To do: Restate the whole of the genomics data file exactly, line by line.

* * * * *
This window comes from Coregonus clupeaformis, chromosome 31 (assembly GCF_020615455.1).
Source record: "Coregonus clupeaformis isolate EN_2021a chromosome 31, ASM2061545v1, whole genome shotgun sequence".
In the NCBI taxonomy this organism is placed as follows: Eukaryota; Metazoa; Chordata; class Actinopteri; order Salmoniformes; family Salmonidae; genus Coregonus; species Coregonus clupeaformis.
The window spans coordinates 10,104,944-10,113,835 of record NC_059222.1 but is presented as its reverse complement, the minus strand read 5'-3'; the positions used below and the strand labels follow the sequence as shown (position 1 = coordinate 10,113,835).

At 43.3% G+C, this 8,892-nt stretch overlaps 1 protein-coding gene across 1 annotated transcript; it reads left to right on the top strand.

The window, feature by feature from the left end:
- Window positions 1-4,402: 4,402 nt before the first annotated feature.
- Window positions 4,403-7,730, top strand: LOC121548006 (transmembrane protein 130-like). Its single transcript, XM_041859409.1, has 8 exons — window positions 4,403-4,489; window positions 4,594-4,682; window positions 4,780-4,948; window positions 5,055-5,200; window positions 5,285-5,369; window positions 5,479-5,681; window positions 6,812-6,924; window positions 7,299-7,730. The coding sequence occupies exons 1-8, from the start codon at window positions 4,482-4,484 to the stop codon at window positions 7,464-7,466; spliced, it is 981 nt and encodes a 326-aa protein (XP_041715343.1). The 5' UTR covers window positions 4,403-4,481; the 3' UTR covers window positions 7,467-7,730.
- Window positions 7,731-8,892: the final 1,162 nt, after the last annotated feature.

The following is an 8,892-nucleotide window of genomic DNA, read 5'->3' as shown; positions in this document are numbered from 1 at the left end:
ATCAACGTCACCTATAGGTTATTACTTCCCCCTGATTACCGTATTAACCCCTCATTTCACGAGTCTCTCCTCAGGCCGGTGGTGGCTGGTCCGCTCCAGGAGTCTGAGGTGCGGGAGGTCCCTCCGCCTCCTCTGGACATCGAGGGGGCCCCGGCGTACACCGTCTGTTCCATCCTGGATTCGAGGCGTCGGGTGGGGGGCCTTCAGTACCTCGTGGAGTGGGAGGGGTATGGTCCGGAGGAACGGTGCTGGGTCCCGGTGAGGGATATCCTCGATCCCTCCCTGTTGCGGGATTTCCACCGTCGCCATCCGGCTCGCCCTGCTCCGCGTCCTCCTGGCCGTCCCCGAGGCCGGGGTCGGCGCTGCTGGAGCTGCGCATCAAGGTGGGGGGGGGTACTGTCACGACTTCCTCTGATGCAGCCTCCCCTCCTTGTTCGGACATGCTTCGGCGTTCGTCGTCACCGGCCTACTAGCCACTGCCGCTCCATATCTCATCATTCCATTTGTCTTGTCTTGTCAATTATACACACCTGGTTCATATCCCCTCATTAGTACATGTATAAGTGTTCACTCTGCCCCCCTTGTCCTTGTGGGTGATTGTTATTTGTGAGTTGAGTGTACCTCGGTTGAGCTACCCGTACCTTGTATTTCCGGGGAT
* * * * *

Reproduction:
This window comes from Coregonus clupeaformis, chromosome 31 (assembly GCF_020615455.1).
Source record: "Coregonus clupeaformis isolate EN_2021a chromosome 31, ASM2061545v1, whole genome shotgun sequence".
In the NCBI taxonomy this organism is placed as follows: Eukaryota; Metazoa; Chordata; class Actinopteri; order Salmoniformes; family Salmonidae; genus Coregonus; species Coregonus clupeaformis.
The window spans coordinates 10,104,944-10,113,835 of record NC_059222.1 but is presented as its reverse complement, the minus strand read 5'-3'; the positions used below and the strand labels follow the sequence as shown (position 1 = coordinate 10,113,835).

At 43.3% G+C, this 8,892-nt stretch overlaps 1 protein-coding gene across 1 annotated transcript; it reads left to right on the top strand.

The window, feature by feature from the left end:
- Window positions 1-4,402: 4,402 nt before the first annotated feature.
- Window positions 4,403-7,730, top strand: LOC121548006 (transmembrane protein 130-like). Its single transcript, XM_041859409.1, has 8 exons — window positions 4,403-4,489; window positions 4,594-4,682; window positions 4,780-4,948; window positions 5,055-5,200; window positions 5,285-5,369; window positions 5,479-5,681; window positions 6,812-6,924; window positions 7,299-7,730. The coding sequence occupies exons 1-8, from the start codon at window positions 4,482-4,484 to the stop codon at window positions 7,464-7,466; spliced, it is 981 nt and encodes a 326-aa protein (XP_041715343.1). The 5' UTR covers window positions 4,403-4,481; the 3' UTR covers window positions 7,467-7,730.
- Window positions 7,731-8,892: the final 1,162 nt, after the last annotated feature.

The following is an 8,892-nucleotide window of genomic DNA, read 5'->3' as shown; positions in this document are numbered from 1 at the left end:
ATCAACGTCACCTATAGGTTATTACTTCCCCCTGATTACCGTATTAACCCCTCATTTCACGAGTCTCTCCTCAGGCCGGTGGTGGCTGGTCCGCTCCAGGAGTCTGAGGTGCGGGAGGTCCCTCCGCCTCCTCTGGACATCGAGGGGGCCCCGGCGTACACCGTCTGTTCCATCCTGGATTCGAGGCGTCGGGTGGGGGGCCTTCAGTACCTCGTGGAGTGGGAGGGGTATGGTCCGGAGGAACGGTGCTGGGTCCCGGTGAGGGATATCCTCGATCCCTCCCTGTTGCGGGATTTCCACCGTCGCCATCCGGCTCGCCCTGCTCCGCGTCCTCCTGGCCGTCCCCGAGGCCGGGGTCGGCGCTGCTGGAGCTGCGCATCAAGGTGGGGGGGGGTACTGTCACGACTTCCTCTGATGCAGCCTCCCCTCCTTGTTCGGACATGCTTCGGCGTTCGTCGTCACCGGCCTACTAGCCACTGCCGCTCCATATCTCATCATTCCATTTGTCTTGTCTTGTCAATTATACACACCTGGTTCATATCCCCTCATTAGTACATGTATAAGTGTTCACTCTGCCCCCCTTGTCCTTGTGGGTGATTGTTATTTGTGAGTTGAGTGTACCTCGGTTGAGCTACCCGTACCTTGTATTTCCGGGGAT